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Rice Pudding Tarts are So Hollywood

Rice Pudding Tarts with Cardamon and Blood Oranges

What do kids today think about rice pudding? The kind made by grandmothers. The kind you can stand a spoon up in. Do kids understand what rice pudding has meant to a waning generation raised on pudding that didn’t come in a plastic cup or a cardboard box? Well, that kind of pudding is probably gone forever. In fact, rice pudding is like the Hollywood neighborhood where I live: it’s changed a lot. When I first came to Hollywood it was overrun with tourists getting robbed in broad daylight. Sure tourists still get robbed, but the heist occurs in trendy pop-up restaurants with door policies so strict I’ve seen Vin Diesel waiting in line. I decided if Hollywood can evolve so can my rice pudding. Rice Pudding Tarts with Cardamon and Blood Oranges.

I make that statement about the good ole days of rice pudding with a certain air of false nostalgia. Because actually, as much as I loved homemade rice pudding, I was also a kid who loved pudding that came in a box with a bright red (all caps) JELL‑O logo. The pudding of my youth seemed to me to be the perfect food. Well-suited to any meal. Sure it only came in two colors: yellow and brown (I hesitate to even call them flavors, but technically they were vanilla and chocolate) but these two colors seemed to fit any occasion.

When I was very young these pudding boxes were prepared with milk heated on the stove. As a new cook, my mom made JELL‑O pudding as a treat. By the time the 1970’s were in full swing my mom had discovered Julia Child and JELL‑O pudding was banned in our house. However it was too late, my childhood love of the stuff was already deeply ingrained. There was nothing my mother and Julia could do to dampen my desire for either yellow or brown JELL‑O pudding.

This is also about the same time JELL‑O introduced its instant varieties. Meaning even a shy boy could “cook” pudding all on his own. Just add milk, stir and chill. I was so enamored of the instant variety that I would often spend my allowance on the stuff. In hindsight, I realize my fascination with instant pudding wasn’t because I loved its taste (I don’t remember it having any taste). Rather it was the joy I found in the “cooking” of the pudding (behind my mother’s back).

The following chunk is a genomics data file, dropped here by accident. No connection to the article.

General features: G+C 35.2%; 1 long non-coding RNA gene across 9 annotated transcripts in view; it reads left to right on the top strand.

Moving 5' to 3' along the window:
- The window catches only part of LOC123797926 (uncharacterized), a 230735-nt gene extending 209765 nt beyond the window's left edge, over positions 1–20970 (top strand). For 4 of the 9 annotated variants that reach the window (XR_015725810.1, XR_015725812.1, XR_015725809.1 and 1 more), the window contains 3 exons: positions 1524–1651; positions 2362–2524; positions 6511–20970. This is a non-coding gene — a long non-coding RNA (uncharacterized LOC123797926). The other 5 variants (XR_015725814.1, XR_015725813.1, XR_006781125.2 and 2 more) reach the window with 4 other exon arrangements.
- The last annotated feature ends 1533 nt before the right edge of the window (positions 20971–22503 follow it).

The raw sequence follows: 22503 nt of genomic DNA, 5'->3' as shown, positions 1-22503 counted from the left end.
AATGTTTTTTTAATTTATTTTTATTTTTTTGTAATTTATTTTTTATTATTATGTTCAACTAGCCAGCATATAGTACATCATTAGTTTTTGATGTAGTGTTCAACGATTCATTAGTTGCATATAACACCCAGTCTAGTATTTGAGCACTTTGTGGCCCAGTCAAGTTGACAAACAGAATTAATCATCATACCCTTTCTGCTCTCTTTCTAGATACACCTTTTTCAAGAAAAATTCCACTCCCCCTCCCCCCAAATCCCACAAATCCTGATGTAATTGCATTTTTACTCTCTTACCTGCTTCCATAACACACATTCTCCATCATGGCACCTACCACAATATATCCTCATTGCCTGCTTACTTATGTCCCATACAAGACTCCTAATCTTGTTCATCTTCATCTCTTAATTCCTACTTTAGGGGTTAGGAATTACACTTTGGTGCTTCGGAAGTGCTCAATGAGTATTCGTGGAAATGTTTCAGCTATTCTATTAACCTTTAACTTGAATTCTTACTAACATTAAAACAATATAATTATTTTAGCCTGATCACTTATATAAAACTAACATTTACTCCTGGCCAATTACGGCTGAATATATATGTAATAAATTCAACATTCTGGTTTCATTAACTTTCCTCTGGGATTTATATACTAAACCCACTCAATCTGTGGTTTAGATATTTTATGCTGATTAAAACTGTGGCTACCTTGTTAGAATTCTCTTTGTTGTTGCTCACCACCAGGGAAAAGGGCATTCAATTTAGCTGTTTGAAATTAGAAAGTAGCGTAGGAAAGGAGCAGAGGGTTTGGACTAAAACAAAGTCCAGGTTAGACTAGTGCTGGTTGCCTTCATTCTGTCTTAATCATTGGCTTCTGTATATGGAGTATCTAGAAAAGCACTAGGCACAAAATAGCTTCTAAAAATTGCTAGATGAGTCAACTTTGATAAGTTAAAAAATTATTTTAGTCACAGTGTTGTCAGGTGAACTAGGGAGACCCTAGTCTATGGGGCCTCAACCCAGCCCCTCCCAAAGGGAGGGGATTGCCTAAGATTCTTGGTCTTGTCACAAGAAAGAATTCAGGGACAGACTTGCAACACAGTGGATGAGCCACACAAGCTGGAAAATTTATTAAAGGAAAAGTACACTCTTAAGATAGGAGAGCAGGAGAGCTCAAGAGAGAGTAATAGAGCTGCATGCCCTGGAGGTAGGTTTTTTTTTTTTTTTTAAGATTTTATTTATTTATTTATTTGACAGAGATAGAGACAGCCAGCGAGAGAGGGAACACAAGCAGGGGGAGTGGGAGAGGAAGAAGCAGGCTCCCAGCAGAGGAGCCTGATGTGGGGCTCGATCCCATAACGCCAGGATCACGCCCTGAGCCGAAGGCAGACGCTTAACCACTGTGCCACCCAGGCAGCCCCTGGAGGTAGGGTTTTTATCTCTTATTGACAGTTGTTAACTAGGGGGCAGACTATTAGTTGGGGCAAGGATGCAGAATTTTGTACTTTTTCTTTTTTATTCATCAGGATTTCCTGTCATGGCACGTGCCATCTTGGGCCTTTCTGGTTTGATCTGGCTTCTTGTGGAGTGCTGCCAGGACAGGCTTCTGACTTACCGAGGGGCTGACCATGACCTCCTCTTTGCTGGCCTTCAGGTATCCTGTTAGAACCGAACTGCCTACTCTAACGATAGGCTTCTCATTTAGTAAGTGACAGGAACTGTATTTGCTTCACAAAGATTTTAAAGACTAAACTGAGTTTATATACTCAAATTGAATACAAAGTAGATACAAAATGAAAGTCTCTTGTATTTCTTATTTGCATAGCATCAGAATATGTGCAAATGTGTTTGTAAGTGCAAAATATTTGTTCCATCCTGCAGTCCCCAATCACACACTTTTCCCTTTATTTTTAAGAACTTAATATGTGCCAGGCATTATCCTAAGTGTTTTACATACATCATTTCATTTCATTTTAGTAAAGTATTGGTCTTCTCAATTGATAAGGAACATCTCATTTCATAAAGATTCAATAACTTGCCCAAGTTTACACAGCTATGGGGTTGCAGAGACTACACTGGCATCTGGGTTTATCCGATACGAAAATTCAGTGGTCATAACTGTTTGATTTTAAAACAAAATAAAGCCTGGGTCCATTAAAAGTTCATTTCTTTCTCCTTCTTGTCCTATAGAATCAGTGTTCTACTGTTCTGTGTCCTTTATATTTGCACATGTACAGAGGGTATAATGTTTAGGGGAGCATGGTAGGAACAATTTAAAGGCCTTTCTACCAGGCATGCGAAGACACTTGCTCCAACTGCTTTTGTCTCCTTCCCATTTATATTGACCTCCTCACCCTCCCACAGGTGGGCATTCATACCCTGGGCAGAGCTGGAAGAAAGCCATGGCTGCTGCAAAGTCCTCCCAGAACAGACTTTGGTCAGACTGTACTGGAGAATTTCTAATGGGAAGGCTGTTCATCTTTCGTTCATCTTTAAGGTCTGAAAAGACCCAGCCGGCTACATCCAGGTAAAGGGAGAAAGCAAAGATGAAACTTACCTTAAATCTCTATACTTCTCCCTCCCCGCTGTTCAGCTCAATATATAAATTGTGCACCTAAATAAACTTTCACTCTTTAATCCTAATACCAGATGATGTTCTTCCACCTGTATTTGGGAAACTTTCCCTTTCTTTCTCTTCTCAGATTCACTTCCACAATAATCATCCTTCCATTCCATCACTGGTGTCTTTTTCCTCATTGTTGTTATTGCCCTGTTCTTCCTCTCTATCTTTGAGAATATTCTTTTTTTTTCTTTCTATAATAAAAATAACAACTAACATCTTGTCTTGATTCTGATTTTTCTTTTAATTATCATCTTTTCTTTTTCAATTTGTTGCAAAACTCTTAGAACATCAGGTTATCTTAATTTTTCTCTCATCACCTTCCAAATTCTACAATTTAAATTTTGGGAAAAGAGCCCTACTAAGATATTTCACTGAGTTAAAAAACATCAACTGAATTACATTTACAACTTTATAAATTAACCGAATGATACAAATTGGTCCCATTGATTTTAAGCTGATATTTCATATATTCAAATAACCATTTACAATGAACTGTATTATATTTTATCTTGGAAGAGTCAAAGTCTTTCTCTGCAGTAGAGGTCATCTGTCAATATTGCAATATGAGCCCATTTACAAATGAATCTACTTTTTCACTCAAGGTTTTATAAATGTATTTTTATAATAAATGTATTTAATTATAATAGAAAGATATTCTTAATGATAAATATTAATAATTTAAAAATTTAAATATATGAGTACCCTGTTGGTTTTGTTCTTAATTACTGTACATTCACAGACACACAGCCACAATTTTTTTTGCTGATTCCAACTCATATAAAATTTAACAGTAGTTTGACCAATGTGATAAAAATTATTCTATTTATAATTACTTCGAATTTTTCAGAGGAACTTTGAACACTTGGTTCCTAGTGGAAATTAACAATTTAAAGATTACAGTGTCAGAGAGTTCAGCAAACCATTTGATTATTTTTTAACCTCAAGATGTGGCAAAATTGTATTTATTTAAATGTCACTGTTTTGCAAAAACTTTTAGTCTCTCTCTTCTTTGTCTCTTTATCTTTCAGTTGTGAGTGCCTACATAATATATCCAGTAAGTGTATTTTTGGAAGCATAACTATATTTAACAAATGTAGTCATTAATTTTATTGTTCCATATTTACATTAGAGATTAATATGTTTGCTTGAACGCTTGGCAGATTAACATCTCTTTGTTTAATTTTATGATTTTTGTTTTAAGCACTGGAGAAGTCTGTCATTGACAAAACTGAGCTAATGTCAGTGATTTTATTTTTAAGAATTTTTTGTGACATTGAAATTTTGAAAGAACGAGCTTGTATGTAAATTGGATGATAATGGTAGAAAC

Rice Pudding Tarts with Cardamon and Blood Oranges

Well, I still find joy in pudding (and in cooking). Only I’ve evolved beyond the stir and chill, instant JELL‑O pudding of my youth. In fact, even my tastes in rice pudding have evolved. While I still like a big bowl of old-fashioned rice pudding, these days I’m far more likely to become fascinated with a type of cooking I call “fresh takes on the familiar”. Which is why these Rice Pudding Tarts with Cardamon and Blood Oranges appeal to me so much. Just like the Hollywood neighborhood where I live these little rice pudding tarts have benefitted from a bit of gentrification. GREG

Rice Pudding Tarts with Cardamon and Blood OrangesRice Pudding Tarts with Cardamon and Blood Oranges

Cardamom Rice Pudding Tarts with Blood Oranges

Print This Recipe Total time Yield 6Source Adapted from Martha Stewart LivingPublished

If you prefer a less sweet Rice Pudding Tart make these tarts, as I did, using pâte brisée instead.

Cardamom Rice Pudding Tarts with Blood Oranges

Ingredients

  • (as needed for rolling)
  • pâte sucrée (see recipe)
  • 4 blood oranges
  • ½ cup short grain rice (such as Arborio)
  • 2 cup whole milk
  • 1 pinch kosher salt
  • ¼ cup granulated sugar